Sunday, August 26, 2012

What is Public Health?

·         Primary concerns is an individual
·         Doctor-Patient relationship and ethics reolved around individual 
·         Emphasis on disease diagnosis, treatment, and care for the individual patient
·         Medical paradigm places predominant emphasis on medical care
·         Uniform system for certifying specialists beyond professional medical degree
·         Lines of specialization organized, for example, by: 

-organ system (ophthalmology, neurology, cardiology, etc)
-patient group (obstetrics, pediatrics, Internists)
-etiology and pathophysiology (infectious disease, oncology)
-technical skill (radiology, surgery)
·         Biological sciences central, stimulated by needs of patients; research moves between laboratory and bedside
·         Numerical sciences increasing in prominence, though still a relatively minor part of training
·         Social sciences tend to be an elective part of medical education and teaches to integrate recovered person to his/her family or community

·         Main focus is on populations and groups
·         Comprehensive, broad and holistic in nature and much more cost effective approach to deliver healthcare to people
·         Public and health department relationship, social and public responsibility
·         Emphasis on disease prevention and health promotion for the whole community
·         Public health paradigm employs a spectrum of interventions aimed at the environment, human behavior and lifestyle, and medical care; designing, implementation and evaluation of health programs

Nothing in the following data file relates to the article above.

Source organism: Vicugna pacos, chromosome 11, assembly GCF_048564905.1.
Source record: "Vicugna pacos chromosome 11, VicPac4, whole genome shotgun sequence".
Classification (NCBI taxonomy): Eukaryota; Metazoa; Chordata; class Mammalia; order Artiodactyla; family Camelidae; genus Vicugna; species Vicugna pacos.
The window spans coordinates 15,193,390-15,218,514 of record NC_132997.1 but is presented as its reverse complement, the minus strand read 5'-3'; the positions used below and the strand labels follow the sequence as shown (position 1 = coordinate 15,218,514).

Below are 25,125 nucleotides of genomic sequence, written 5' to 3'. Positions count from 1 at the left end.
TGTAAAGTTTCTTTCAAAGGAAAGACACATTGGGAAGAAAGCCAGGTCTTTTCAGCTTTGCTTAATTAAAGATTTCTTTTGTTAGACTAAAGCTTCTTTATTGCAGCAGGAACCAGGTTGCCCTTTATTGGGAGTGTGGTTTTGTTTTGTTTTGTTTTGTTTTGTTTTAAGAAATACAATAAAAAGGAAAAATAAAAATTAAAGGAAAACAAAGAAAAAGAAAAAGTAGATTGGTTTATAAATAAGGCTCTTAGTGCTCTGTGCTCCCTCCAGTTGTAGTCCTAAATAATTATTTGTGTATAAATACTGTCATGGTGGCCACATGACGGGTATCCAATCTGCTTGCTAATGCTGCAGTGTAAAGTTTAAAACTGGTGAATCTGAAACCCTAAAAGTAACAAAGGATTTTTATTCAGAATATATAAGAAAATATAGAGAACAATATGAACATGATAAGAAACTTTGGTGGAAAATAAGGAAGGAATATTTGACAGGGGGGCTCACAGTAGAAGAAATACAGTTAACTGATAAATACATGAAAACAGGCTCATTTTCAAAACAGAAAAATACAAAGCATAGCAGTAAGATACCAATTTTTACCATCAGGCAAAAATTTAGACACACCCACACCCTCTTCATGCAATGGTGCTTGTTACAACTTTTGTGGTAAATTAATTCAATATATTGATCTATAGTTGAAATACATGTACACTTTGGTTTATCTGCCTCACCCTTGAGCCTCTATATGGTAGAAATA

·         Variable certification of specialists beyond professional public health degree
·         Lines of specialization organized, for example, by: 

- analytical method (epidemiology, biostatistics, toxicology)
- setting and population (occupational health, school health, global health)
-substantive health problem (environmental health, nutrition)
-management (Planning, monitoring and evaluation)
-enforcement and advocacy (Public health legislations and politics)
-communication (Behavior change communication, health informations)
·         Life sciences central, with a prime focus on major threats to the health of populations; research moves between laboratory and field
·         Population sciences and quantitative disciplines essential features of analysis and training
·         Social and public policy disciplines an integral part of public health education and health promotion
·         Focus is more on dealing with Social and psychological Determinants of health 
·         Integral component of human development and human rights
·         It is a science and art of preventing disease, prolonging life, and promote health through organizing committee efforts handling all possible determinants of health of the people.

Wednesday, August 15, 2012


Suicide is becoming a public health problem and this act starts with suicidal ideation that is increasing amongst the younger age group, particularly students. However, little is known about this problem amongst medical students in India

A cross sectional study was carried out on 265 undergraduate students of a medical college in Delhi using pre-tested and self-administered questionnaire consist of socio-demographic profile, risk factors for suicide, and a validated scale to assess suicidal ideation and thought. Analysis was done using Microsoft Excel and WHO EPI-INFO 2005.